Button Batteries (Disc Batteries)

What are they?
Symptoms
First Aid
Prevention
 

What are button batteries?

Lithium batteries of various sizes

Button batteries, or disc batteries, are small, flat, coin-like batteries. They are used in watches, hearing aids, musical greeting cards, calculators and other small electronic items.

Button batteries usually contain manganese, zinc, silver or lithium. While many used to contain large amounts of mercury, that is no longer the case. However, they may contain smaller amounts of mercury to prevent corrosion and leaking.

Because button batteries are small, young children and pets sometimes swallow them. Swallowing a button battery can be very harmful.

What happens if someone swallows a button battery?

When someone swallows a button battery it usually passes through the body and comes out in the stool. 

But sometimes the battery gets stuck in the throat or stomach. This can cause very bad burns inside the body. These burns can happen as soon as two hours after the person swallows the battery.

Someone who swallows a button battery may:

  • Have pain in their throat, chest or stomach
  • Have a fever
  • Throw up or drool
  • Not feel like eating, due to poor appetite or trouble swallowing
  • Have bloody stools
  • Have coughing or wheezing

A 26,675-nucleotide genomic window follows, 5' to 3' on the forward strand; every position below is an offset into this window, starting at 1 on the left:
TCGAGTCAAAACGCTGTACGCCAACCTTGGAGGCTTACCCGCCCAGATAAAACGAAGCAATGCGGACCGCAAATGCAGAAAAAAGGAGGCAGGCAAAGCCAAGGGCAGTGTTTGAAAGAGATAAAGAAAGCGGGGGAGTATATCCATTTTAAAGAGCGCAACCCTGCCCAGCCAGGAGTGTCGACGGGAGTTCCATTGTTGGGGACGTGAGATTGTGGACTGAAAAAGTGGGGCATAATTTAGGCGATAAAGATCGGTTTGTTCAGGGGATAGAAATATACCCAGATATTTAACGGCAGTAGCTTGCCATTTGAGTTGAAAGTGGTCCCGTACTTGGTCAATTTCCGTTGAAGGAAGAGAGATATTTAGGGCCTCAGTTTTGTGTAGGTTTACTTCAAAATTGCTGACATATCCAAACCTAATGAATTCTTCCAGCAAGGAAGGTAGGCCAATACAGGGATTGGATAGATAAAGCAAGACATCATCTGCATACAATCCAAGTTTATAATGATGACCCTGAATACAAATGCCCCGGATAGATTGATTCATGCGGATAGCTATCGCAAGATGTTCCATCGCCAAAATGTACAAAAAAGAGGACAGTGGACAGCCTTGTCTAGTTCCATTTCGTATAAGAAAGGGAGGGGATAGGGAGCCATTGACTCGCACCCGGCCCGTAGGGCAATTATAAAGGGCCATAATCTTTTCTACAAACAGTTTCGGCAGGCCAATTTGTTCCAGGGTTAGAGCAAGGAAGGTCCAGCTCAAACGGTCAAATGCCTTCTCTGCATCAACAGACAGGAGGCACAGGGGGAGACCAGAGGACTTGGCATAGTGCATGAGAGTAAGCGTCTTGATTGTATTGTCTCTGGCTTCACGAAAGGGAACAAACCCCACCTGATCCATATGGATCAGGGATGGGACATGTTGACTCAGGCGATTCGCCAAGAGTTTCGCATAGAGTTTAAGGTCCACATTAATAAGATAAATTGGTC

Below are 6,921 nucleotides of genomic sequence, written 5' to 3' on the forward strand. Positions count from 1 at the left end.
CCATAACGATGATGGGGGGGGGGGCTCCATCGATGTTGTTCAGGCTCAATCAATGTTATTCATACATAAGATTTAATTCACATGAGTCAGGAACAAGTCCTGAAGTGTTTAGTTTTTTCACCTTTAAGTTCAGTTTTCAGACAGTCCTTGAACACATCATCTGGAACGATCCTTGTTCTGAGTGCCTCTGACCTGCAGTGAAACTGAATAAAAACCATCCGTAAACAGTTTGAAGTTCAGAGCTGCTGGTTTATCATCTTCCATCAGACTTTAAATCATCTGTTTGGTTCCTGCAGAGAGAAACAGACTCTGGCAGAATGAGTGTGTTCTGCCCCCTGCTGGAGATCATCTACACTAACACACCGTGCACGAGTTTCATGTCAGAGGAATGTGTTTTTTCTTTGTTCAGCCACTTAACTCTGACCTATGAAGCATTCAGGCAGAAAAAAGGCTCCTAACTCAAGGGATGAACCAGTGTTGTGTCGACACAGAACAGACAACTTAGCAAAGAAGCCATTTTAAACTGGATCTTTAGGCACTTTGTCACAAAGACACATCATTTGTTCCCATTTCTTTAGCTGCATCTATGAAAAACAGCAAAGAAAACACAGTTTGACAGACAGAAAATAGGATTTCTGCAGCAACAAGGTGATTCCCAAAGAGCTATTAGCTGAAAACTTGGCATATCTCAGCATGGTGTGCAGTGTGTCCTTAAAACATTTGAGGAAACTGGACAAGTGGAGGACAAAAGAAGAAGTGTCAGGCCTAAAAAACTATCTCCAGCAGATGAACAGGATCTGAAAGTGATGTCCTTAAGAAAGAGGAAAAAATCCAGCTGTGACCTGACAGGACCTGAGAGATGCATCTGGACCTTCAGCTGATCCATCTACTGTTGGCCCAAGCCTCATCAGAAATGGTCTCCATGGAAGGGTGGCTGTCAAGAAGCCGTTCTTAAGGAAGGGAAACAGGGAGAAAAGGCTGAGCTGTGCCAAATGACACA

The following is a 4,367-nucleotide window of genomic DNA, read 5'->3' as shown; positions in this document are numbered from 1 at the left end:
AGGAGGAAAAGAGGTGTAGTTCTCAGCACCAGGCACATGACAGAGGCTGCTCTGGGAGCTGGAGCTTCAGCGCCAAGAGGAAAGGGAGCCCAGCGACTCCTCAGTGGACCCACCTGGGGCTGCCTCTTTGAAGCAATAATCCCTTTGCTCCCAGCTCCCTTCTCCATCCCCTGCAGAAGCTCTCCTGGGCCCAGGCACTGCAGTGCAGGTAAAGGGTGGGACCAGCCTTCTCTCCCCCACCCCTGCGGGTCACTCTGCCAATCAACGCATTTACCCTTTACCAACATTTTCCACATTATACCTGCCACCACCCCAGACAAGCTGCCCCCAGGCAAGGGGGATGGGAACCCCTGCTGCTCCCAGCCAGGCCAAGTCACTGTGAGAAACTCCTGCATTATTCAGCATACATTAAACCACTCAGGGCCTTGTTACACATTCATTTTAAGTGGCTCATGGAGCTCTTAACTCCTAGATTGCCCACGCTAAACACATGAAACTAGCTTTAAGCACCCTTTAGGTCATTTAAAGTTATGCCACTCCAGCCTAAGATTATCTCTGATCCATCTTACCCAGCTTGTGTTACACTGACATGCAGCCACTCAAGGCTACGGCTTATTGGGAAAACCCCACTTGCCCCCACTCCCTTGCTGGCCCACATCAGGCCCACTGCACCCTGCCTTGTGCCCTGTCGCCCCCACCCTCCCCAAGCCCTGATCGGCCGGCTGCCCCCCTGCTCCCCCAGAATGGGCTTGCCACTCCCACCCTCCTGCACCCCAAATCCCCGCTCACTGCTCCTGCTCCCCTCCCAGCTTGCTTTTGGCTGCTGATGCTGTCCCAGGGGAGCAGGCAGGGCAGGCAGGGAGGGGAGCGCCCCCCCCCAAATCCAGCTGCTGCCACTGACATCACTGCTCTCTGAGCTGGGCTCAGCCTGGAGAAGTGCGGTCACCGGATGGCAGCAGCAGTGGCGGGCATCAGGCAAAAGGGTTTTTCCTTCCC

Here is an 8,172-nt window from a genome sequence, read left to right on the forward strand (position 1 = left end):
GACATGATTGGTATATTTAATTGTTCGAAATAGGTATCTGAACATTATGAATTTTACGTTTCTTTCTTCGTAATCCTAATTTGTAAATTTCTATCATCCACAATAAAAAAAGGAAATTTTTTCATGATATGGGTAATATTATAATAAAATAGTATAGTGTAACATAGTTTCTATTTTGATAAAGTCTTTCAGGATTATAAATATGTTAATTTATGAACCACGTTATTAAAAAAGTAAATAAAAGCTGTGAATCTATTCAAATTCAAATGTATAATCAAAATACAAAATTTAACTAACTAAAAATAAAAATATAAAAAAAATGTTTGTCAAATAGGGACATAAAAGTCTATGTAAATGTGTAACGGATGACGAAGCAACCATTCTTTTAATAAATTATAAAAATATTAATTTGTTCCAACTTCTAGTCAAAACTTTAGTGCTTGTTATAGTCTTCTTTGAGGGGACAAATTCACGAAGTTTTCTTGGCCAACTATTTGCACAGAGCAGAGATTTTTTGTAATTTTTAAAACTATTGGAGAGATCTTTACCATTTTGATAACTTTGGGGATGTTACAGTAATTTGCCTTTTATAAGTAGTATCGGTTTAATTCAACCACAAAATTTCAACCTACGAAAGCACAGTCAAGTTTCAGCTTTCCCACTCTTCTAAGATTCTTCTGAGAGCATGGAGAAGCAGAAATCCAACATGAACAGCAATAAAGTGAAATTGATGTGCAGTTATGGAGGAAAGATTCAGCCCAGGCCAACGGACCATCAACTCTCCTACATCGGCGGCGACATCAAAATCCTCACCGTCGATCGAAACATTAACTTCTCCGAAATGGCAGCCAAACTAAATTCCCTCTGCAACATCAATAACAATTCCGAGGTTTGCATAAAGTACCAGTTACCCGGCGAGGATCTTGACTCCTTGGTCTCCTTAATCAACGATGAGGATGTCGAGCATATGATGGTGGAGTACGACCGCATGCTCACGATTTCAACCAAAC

• Be drowsy or cranky

Sometimes it can take hours or even days for symptoms to appear.

What should you do if someone has swallowed a button battery?

If you think someone has swallowed a button battery:

  • Contact the poison center right away—call 1-800-222-1222, chat online or text POISON to 85511.
    • Do not make the person throw up.  
    • Do not have the person eat or drink anything unless the poison center tells you to.

How can you prevent button battery poisonings?

  • Keep unused button batteries in their original packaging.
  • Keep button batteries and small electronics out of the reach of children and pets.  
  • Make sure the battery covers are tightly closed on all your electronics. If a cover is loose, tighten it with duct tape or screws.
  • Get rid of dead batteries safely:  
    • Do not put button batteries in your regular trash.  
    • Keep dead button batteries in a sealed, child-resistant container, out of the reach of children.  
    • Contact your town office or solid waste district to find out how to get rid of button batteries.  

Last Updated: Monday May 2nd 2016